Recently, when my cat was sitting on my sister's lap, my cat leaped off onto the floor and accidentally scratched my sister under her pants. It was about an hour later that my sister noticed the scratch had been bleeding slightly, but she didn't find any damage to her pants. She's now wondering how cat claws can break a person's skin and make them bleed without causing any visible damage to the clothing covering the scratched area. Given that this is such a specific question, she can't find any information about it anywhere.
I'm guessing the pants are made of a woven fabric. Sharp pointy things like claws can get in between the woven threads and go straight through, and no damage is done to the fabric. It's why when you sew a woven fabric, you pin the parts together before you sew them, and no damage is done to the fabric. You don't pin fabrics that aren't a weave, like leather, because you'll make permanent pin holes.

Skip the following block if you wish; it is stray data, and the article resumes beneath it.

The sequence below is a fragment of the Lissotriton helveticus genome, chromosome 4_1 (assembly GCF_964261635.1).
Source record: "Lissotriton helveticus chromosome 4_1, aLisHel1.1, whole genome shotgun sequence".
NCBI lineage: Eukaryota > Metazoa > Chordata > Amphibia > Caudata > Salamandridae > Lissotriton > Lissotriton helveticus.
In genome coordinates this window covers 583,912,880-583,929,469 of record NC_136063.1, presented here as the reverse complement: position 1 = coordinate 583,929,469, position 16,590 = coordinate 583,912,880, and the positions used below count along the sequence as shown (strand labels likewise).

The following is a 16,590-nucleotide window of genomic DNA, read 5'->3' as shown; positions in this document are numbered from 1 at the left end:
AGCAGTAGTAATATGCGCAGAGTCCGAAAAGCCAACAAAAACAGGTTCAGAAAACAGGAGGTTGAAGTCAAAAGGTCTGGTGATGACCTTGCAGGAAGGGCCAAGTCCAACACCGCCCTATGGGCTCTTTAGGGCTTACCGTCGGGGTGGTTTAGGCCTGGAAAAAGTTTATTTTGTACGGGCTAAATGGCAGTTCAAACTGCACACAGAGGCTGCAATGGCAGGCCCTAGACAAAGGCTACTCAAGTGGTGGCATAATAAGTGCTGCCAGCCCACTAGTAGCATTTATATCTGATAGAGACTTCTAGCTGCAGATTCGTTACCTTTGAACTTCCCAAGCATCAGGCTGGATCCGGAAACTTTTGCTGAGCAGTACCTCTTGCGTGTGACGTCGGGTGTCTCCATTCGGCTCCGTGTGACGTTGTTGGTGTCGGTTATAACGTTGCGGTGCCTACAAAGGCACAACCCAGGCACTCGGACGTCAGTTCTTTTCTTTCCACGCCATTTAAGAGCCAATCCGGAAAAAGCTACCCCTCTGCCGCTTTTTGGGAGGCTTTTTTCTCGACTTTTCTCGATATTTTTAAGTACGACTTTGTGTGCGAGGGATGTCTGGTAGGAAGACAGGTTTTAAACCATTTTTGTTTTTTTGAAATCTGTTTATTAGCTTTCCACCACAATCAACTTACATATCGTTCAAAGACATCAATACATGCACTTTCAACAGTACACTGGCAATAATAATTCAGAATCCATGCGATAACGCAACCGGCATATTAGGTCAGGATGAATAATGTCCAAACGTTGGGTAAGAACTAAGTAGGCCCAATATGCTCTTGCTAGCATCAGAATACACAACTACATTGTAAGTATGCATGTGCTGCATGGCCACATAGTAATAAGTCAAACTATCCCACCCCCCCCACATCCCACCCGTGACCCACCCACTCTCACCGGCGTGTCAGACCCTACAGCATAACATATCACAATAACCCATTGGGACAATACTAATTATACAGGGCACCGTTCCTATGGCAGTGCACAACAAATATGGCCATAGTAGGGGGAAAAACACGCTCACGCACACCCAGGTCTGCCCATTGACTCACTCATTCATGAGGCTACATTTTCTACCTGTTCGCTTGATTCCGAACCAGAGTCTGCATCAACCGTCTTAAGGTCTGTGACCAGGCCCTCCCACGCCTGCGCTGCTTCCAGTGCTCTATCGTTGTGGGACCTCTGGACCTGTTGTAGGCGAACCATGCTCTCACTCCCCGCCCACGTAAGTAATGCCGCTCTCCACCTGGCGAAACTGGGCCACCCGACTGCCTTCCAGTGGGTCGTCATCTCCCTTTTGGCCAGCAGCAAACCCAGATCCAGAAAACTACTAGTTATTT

Since the cat was jumping off her lap, the cat was probably instinctively digging its hind claws in to get purchase. This would make the claws more likely to get through the weave of the fabric than with other motions, like swatting with a paw.
I recommend regularly clipping the cat's claws, because the duller they are, the less likely they'll scratch through your clothes.